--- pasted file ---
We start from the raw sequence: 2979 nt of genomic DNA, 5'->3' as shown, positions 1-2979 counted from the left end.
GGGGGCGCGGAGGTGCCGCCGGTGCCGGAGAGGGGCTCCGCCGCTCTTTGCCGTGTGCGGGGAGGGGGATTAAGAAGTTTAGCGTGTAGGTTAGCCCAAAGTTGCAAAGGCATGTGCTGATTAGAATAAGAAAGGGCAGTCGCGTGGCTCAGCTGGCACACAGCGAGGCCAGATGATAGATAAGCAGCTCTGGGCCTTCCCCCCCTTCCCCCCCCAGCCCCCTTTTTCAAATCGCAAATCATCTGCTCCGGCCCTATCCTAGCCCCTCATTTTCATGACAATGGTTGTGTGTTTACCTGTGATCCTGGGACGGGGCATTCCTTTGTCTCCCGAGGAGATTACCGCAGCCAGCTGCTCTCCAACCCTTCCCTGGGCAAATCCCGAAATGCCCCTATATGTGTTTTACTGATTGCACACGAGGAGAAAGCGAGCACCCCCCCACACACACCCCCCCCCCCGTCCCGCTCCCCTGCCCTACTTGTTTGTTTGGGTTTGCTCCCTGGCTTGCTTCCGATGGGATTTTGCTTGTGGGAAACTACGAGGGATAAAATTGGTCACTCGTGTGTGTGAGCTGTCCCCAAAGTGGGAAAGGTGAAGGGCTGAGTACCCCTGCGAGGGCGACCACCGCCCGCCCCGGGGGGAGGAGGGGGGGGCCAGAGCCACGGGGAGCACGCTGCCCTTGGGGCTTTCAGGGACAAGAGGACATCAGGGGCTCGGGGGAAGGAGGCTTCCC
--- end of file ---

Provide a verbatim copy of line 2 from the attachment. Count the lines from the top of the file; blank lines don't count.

GGGGGCGCGGAGGTGCCGCCGGTGCCGGAGAGGGGCTCCGCCGCTCTTTGCCGTGTGCGGGGAGGGGGATTAAGAAGTTTAGCGTGTAGGTTAGCCCAAAGTTGCAAAGGCATGTGCTGATTAGAATAAGAAAGGGCAGTCGCGTGGCTCAGCTGGCACACAGCGAGGCCAGATGATAGATAAGCAGCTCTGGGCCTTCCCCCCCTTCCCCCCCCAGCCCCCTTTTTCAAATCGCAAATCATCTGCTCCGGCCCTATCCTAGCCCCTCATTTTCATGACAATGGTTGTGTGTTTACCTGTGATCCTGGGACGGGGCATTCCTTTGTCTCCCGAGGAGATTACCGCAGCCAGCTGCTCTCCAACCCTTCCCTGGGCAAATCCCGAAATGCCCCTATATGTGTTTTACTGATTGCACACGAGGAGAAAGCGAGCACCCCCCCACACACACCCCCCCCCCCGTCCCGCTCCCCTGCCCTACTTGTTTGTTTGGGTTTGCTCCCTGGCTTGCTTCCGATGGGATTTTGCTTGTGGGAAACTACGAGGGATAAAATTGGTCACTCGTGTGTGTGAGCTGTCCCCAAAGTGGGAAAGGTGAAGGGCTGAGTACCCCTGCGAGGGCGACCACCGCCCGCCCCGGGGGGAGGAGGGGGGGGCCAGAGCCACGGGGAGCACGCTGCCCTTGGGGCTTTCAGGGACAAGAGGACATCAGGGGCTCGGGGGAAGGAGGCTTCCC